Microfinance and Payday Loans: How Paytm's Payment Bank Will Be 'Different'

Microfinance and Payday Loans: How Paytm's Payment Bank Will Be 'Different'

"There's so much scope for digital payments, and there are enough unbanked even in the city, that you can tap into with only a little effort," says Nitin Misra, who heads Paytm's payment product pipeline. "We can offer a lot to the unbanked and the underbanked, and for the small percentage of the population that is actually fully banked, we offer safety and convenience."

A week after his appointment was announced, Misra is talking to Gadgets 360 at Paytm's Noida office. Between sips of tulsi tea, he explains why he's feeling very excited to be working with Paytm, and he talks about the importance of marketing in helping educate the customers about what a payment bank is, and how it can help them.

For Paytm, the last month has been eventful. In August, it was one of the 11 entities to get the RBI's approval to launch a payment bank. Since then, it's made progress in partnerships.

(Also see: What Are Payment Banks - What The Can and Cannot Do and Who Will They Affect?)

Leading restaurant guide and food ordering service Zomato now lets you pay via Paytm, and Paytm has also tied up with educational institutions such as IIT Mandi, Career Launcher, and Delhi Public School, amongst others, for cashless payments, with more such partnerships in the pipeline.

At the same time, Paytm also claimed to be the first Indian product to have over 100 million registered users, and there are rumours about Paytm entering the ticketing space to compete with BookMyShow, and it might purchase Jabong from Rocket Internet. Misra, who's previously worked with Samsung and Airtel, tells Gadgets 360 that he hasn't felt this excited about work since he was with Airtel in 2004, when the data revolution in India was just about to kick off.

(Also see: Paytm's Vijay Shekhar Sharma on Plans for the Payment Bank)

The entire business of Paytm is undergoing an overhaul; the payment business has to be separated entirely from the bank, and although Paytm has been largely associated with its founder Vijay Shekhar Sharma, it's clear that a second rung of leaders needs to become more visible to drive the different parts of the company. Which brings us back to Misra, who - just four months ago - was working on Samsung's Android and Tizen portfolios.

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"We don't want to be just a bank, we want to make sure that we are actually giving the customers something more than that," he says. With the payment bank license being granted for 18 months, it's clear that Paytm has to move fast, and try and launch its payment bank before the end of the financial year, at most. "We don't really want to make an announcement, but yes, we're definitely going to try and launch this before anyone is expecting," Misra says.

The idea, he says, is to look at new types of services, such as payday loans.

"Let's say that you're someone underbanked, part of the 90 percent who have less than Rs. 1 lakh in the bank," he explains. "Your salary is coming in next week, but you want to buy a pair of shoes. They're worth Rs. 1,000. So I could loan you the Rs. 200, and you pay me back in a week. It'll be very transaction led, and we can look at different ways to incentivise [digital] payments via cashbacks on offline payments."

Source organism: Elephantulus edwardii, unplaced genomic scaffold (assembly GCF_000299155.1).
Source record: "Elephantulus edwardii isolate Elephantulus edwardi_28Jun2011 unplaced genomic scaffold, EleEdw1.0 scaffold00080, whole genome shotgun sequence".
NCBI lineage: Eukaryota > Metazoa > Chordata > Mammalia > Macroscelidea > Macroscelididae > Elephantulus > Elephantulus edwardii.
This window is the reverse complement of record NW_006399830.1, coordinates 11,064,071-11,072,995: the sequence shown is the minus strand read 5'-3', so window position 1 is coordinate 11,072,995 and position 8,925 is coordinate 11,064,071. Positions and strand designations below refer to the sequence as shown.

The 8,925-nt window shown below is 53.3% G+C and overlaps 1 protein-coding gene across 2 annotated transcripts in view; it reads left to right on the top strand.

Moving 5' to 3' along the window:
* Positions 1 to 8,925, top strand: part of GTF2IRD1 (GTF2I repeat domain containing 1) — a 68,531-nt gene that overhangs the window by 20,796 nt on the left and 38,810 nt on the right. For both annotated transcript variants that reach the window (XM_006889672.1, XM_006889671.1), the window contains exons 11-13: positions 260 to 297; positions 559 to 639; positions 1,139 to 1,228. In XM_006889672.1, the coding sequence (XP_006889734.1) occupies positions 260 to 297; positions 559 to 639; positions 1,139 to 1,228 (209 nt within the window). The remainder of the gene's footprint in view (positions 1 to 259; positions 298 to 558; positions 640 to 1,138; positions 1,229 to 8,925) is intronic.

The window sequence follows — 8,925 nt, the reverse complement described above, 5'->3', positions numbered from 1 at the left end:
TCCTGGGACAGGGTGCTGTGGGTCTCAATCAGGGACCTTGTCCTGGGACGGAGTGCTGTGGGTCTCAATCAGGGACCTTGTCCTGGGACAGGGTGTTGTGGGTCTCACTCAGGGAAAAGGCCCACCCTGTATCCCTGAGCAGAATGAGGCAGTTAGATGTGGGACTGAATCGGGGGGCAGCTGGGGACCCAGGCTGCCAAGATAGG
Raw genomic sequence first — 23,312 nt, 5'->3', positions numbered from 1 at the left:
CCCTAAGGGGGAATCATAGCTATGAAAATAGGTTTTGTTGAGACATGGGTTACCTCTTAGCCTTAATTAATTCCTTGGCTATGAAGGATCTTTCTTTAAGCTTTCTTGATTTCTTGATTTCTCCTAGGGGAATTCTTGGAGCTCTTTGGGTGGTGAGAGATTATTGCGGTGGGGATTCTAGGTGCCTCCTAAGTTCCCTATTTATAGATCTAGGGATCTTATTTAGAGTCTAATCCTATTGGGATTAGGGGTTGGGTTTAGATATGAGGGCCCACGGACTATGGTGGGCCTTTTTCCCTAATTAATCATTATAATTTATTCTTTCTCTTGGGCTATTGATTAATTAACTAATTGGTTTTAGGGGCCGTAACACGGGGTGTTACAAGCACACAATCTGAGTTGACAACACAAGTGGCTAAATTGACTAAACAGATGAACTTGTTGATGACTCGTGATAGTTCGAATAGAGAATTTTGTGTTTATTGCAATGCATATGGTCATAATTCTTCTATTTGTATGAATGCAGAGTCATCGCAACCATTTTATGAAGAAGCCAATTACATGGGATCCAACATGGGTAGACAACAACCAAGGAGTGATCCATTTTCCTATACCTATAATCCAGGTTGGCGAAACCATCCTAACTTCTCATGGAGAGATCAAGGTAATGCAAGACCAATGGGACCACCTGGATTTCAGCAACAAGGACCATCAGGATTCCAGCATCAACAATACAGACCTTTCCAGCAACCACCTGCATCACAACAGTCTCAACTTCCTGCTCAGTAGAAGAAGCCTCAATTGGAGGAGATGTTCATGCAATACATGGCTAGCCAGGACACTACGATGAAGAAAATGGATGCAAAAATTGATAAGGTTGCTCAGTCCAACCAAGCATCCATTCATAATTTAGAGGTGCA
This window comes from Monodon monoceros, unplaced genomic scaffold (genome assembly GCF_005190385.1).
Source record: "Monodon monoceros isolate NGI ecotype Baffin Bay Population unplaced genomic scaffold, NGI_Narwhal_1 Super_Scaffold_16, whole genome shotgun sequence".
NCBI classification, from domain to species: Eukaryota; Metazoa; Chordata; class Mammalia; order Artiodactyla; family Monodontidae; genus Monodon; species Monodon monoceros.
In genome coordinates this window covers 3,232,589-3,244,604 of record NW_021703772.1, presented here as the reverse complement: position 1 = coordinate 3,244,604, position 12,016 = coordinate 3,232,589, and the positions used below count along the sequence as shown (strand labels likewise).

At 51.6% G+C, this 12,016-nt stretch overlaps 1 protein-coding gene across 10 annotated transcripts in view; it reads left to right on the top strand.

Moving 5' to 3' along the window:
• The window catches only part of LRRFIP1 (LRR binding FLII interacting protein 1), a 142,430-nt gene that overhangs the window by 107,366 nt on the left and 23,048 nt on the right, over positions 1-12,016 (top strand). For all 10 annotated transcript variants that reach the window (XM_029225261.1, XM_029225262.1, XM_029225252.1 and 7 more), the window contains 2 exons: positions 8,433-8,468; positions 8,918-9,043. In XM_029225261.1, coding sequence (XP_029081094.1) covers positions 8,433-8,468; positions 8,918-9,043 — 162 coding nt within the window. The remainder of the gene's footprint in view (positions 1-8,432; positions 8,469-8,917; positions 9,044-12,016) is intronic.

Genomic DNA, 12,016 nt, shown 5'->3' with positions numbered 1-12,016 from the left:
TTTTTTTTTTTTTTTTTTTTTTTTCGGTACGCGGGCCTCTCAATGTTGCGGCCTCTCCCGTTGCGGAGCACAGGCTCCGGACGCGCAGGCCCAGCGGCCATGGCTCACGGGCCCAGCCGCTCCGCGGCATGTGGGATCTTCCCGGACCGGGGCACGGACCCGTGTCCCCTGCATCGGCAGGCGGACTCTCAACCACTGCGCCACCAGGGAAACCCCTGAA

Offline payments are a simple way for cash to enter - and exit - the digital ecosystem.

"Today, it's Pizza Hut and Costa Coffee. But that's just the starting point," says Misra. "You could have a system using QR codes to help people select what they want and make the payment without lining up in a queue, which is something the retailers also want. Or we could give an auto guy a printed QR code to keep in his rickshaw, and when it's time to pay, you scan the code, enter the amount, and his account gets a credit instantly."

And of course, Paytm can offer a cashback for using its service in the offline world. This kind of thing will encourage people to use it, and create habits, but there is a risk that the business then becomes a commodity used only because it's offering the best deal. Misra says that Paytm is mindful of this, and has been keeping a close eye on incentives. "This will taper down, and in fact, that has started already," he adds.

(Also see: Discounts Have Cost E-Commerce Websites Around Rs. 1,000 Crore in Losses: PwC)

At the same time, while Misra is talking about financial inclusion, the underbanked and the unbanked, he freely admits that many of the new features and partnerships - such as tie ups with brands like Zomato and Pizza Hut - are clearly more suited for people at the top of the pyramid. He compares this to the early days of cellphones. "Adoption of technology typically stars at the top of the pyramid, and then trickles down to the rest," says Misra. "This is what we'll see now as well. People might start by paying for an Uber with Paytm, but eventually, we want to kill cash."

Disclosure: Paytm founder Vijay Shekhar Sharma's One97 is an investor in NDTV's Gadgets 360.

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Gopal Sathe is the Editor of Gadgets 360. He has covered technology for 15 years. He has written about data use and privacy, and its use in politics. He has also written extensively about the latest devices, video games, and startups in India. Write to gopal@ndtv.com or get in touch on Twitter through his handle @gopalsathe with tips. More
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